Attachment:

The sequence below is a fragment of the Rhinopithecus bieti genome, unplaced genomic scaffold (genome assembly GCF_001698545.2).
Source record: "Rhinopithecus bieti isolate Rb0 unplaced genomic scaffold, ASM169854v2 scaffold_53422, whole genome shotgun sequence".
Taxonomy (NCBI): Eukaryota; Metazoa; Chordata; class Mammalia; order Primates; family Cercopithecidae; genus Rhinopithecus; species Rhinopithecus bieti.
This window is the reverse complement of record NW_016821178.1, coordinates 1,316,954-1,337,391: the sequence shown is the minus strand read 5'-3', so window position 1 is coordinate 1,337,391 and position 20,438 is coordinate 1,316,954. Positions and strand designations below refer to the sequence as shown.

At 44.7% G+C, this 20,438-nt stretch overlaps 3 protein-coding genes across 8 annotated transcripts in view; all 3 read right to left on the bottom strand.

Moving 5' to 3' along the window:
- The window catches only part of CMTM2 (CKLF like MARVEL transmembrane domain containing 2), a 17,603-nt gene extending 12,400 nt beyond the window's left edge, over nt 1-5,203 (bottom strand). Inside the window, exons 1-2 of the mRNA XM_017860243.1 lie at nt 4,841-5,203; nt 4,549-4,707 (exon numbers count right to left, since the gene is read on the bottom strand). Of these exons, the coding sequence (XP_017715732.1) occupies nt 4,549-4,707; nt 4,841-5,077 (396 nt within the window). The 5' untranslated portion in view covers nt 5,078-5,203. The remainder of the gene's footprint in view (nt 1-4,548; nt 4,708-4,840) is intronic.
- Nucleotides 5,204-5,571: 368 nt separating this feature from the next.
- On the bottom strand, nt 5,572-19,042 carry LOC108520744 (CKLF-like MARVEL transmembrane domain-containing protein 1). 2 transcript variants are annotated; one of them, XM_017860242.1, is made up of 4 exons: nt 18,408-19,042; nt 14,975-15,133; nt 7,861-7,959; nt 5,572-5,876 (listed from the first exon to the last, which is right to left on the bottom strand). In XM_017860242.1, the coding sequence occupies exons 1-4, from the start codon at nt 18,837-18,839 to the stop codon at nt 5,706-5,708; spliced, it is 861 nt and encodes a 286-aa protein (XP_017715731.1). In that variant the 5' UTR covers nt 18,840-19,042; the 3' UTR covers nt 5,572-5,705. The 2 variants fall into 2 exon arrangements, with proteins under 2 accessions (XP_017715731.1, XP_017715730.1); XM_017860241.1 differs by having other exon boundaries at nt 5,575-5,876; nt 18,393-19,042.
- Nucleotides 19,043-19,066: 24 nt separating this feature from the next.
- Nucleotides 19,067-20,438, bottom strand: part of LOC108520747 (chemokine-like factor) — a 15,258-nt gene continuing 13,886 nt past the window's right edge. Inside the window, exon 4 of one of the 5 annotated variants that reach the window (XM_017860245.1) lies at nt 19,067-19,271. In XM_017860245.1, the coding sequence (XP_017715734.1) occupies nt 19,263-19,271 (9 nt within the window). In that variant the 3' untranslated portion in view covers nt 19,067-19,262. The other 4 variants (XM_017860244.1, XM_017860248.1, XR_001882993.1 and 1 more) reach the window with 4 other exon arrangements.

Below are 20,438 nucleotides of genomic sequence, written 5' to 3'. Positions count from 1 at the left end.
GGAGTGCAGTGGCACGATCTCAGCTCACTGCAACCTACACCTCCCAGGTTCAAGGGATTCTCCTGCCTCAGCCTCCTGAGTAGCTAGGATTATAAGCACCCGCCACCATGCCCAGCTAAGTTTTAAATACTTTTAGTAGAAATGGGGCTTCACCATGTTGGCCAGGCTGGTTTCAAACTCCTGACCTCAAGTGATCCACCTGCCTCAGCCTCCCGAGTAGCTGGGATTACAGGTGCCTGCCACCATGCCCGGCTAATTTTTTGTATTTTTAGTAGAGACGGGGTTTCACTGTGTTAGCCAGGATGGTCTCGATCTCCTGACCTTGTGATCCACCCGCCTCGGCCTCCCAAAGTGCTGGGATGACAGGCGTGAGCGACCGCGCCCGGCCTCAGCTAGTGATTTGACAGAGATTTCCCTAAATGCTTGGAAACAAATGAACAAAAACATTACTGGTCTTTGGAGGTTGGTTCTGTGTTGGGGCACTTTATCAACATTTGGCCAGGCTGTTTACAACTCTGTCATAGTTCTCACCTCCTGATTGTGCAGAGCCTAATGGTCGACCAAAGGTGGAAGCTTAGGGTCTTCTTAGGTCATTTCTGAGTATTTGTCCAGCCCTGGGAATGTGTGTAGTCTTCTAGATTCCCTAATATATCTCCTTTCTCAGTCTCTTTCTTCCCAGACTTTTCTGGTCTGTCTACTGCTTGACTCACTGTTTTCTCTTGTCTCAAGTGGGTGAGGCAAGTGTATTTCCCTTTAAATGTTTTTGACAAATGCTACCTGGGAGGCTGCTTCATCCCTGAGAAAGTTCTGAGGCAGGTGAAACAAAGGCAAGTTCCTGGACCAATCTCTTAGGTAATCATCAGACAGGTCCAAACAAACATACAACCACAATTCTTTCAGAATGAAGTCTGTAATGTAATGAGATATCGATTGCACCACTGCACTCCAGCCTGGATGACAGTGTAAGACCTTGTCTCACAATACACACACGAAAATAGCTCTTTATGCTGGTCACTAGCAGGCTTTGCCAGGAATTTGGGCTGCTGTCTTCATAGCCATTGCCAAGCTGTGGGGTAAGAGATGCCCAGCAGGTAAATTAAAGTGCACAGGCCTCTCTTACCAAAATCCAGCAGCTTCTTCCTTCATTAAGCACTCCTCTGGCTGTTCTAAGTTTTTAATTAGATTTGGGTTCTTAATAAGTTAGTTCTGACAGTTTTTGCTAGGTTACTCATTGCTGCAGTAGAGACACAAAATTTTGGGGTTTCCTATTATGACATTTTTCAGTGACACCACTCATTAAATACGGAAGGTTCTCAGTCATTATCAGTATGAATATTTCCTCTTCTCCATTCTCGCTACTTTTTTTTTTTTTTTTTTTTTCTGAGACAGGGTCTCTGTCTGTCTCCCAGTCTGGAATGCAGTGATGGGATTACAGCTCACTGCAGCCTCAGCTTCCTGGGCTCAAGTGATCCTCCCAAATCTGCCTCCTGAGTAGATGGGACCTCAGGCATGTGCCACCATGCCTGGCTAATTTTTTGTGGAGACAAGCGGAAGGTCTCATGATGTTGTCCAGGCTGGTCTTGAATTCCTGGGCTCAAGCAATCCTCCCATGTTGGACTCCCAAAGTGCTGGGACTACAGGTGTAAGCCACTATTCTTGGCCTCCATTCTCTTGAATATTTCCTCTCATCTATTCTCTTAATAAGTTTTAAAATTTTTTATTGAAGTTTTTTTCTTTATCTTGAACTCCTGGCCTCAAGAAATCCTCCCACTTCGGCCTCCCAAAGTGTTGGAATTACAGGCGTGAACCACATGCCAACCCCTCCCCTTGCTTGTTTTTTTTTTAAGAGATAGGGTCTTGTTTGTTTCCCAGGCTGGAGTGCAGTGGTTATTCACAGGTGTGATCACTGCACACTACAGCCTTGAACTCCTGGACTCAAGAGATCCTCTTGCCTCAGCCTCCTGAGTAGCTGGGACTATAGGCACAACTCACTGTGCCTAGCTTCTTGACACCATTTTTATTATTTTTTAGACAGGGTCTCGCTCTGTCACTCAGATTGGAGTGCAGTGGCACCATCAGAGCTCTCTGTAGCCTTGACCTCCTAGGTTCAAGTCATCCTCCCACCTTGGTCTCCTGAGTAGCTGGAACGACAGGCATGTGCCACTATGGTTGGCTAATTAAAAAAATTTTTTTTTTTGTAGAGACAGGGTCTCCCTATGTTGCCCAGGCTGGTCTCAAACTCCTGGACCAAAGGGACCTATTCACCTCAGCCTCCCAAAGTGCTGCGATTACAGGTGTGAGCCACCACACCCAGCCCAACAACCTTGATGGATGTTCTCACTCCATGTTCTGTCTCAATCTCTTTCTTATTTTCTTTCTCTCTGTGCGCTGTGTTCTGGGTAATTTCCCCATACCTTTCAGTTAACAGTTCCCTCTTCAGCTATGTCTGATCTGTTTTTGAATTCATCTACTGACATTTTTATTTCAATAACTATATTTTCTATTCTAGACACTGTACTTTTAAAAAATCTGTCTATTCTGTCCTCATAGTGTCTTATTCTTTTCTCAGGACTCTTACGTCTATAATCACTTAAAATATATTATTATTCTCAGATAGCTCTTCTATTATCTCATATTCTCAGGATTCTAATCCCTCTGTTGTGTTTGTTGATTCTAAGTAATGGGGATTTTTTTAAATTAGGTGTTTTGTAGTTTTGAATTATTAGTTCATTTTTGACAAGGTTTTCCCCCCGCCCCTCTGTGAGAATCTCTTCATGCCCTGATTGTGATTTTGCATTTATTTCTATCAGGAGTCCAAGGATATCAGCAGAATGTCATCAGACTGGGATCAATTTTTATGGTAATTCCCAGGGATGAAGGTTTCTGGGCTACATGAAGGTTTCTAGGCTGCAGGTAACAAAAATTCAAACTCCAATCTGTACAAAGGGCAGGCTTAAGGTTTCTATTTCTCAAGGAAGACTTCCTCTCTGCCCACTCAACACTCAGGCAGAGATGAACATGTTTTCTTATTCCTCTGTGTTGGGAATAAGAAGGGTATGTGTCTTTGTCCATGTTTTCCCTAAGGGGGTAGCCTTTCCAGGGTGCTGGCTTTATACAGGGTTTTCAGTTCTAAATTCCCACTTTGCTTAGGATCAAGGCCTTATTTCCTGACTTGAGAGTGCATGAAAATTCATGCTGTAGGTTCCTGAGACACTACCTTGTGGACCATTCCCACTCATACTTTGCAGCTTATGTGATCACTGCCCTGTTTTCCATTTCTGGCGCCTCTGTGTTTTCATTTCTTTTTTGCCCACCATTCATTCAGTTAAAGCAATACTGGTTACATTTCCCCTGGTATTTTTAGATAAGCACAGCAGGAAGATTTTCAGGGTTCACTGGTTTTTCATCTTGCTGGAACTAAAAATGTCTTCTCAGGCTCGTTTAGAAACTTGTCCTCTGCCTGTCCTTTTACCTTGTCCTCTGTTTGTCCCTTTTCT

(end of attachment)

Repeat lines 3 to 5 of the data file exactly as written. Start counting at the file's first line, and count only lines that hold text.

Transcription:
Taxonomy (NCBI): Eukaryota; Metazoa; Chordata; class Mammalia; order Primates; family Cercopithecidae; genus Rhinopithecus; species Rhinopithecus bieti.
This window is the reverse complement of record NW_016821178.1, coordinates 1,316,954-1,337,391: the sequence shown is the minus strand read 5'-3', so window position 1 is coordinate 1,337,391 and position 20,438 is coordinate 1,316,954. Positions and strand designations below refer to the sequence as shown.

At 44.7% G+C, this 20,438-nt stretch overlaps 3 protein-coding genes across 8 annotated transcripts in view; all 3 read right to left on the bottom strand.